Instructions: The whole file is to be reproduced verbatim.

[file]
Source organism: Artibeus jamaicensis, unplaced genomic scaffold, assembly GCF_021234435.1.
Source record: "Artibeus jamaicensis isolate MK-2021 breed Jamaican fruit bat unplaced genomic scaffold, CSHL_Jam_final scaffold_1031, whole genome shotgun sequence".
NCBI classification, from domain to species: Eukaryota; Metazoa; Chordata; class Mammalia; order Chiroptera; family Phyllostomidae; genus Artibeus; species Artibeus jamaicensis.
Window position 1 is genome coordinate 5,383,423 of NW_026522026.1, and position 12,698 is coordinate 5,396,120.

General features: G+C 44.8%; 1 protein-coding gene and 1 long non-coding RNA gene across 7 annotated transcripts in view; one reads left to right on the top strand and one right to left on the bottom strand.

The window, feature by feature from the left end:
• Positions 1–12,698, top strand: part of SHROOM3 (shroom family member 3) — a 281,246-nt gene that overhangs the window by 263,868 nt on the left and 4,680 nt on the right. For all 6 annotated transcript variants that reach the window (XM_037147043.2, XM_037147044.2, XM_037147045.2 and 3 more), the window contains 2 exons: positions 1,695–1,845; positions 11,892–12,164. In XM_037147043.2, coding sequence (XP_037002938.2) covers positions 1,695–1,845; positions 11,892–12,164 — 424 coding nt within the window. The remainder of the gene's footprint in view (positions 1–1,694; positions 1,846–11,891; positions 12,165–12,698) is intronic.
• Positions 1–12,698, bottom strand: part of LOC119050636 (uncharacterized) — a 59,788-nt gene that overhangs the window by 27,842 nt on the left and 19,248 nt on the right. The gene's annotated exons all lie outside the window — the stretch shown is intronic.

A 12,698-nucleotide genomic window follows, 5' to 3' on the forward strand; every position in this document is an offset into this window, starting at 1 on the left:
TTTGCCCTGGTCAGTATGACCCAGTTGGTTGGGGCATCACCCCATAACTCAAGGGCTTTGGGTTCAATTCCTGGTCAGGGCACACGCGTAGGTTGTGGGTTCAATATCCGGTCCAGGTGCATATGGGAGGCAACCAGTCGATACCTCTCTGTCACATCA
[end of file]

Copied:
Source organism: Artibeus jamaicensis, unplaced genomic scaffold, assembly GCF_021234435.1.
Source record: "Artibeus jamaicensis isolate MK-2021 breed Jamaican fruit bat unplaced genomic scaffold, CSHL_Jam_final scaffold_1031, whole genome shotgun sequence".
NCBI classification, from domain to species: Eukaryota; Metazoa; Chordata; class Mammalia; order Chiroptera; family Phyllostomidae; genus Artibeus; species Artibeus jamaicensis.
Window position 1 is genome coordinate 5,383,423 of NW_026522026.1, and position 12,698 is coordinate 5,396,120.

General features: G+C 44.8%; 1 protein-coding gene and 1 long non-coding RNA gene across 7 annotated transcripts in view; one reads left to right on the top strand and one right to left on the bottom strand.

The window, feature by feature from the left end:
• Positions 1–12,698, top strand: part of SHROOM3 (shroom family member 3) — a 281,246-nt gene that overhangs the window by 263,868 nt on the left and 4,680 nt on the right. For all 6 annotated transcript variants that reach the window (XM_037147043.2, XM_037147044.2, XM_037147045.2 and 3 more), the window contains 2 exons: positions 1,695–1,845; positions 11,892–12,164. In XM_037147043.2, coding sequence (XP_037002938.2) covers positions 1,695–1,845; positions 11,892–12,164 — 424 coding nt within the window. The remainder of the gene's footprint in view (positions 1–1,694; positions 1,846–11,891; positions 12,165–12,698) is intronic.
• Positions 1–12,698, bottom strand: part of LOC119050636 (uncharacterized) — a 59,788-nt gene that overhangs the window by 27,842 nt on the left and 19,248 nt on the right. The gene's annotated exons all lie outside the window — the stretch shown is intronic.

A 12,698-nucleotide genomic window follows, 5' to 3' on the forward strand; every position in this document is an offset into this window, starting at 1 on the left:
TTTGCCCTGGTCAGTATGACCCAGTTGGTTGGGGCATCACCCCATAACTCAAGGGCTTTGGGTTCAATTCCTGGTCAGGGCACACGCGTAGGTTGTGGGTTCAATATCCGGTCCAGGTGCATATGGGAGGCAACCAGTCGATACCTCTCTGTCACATCA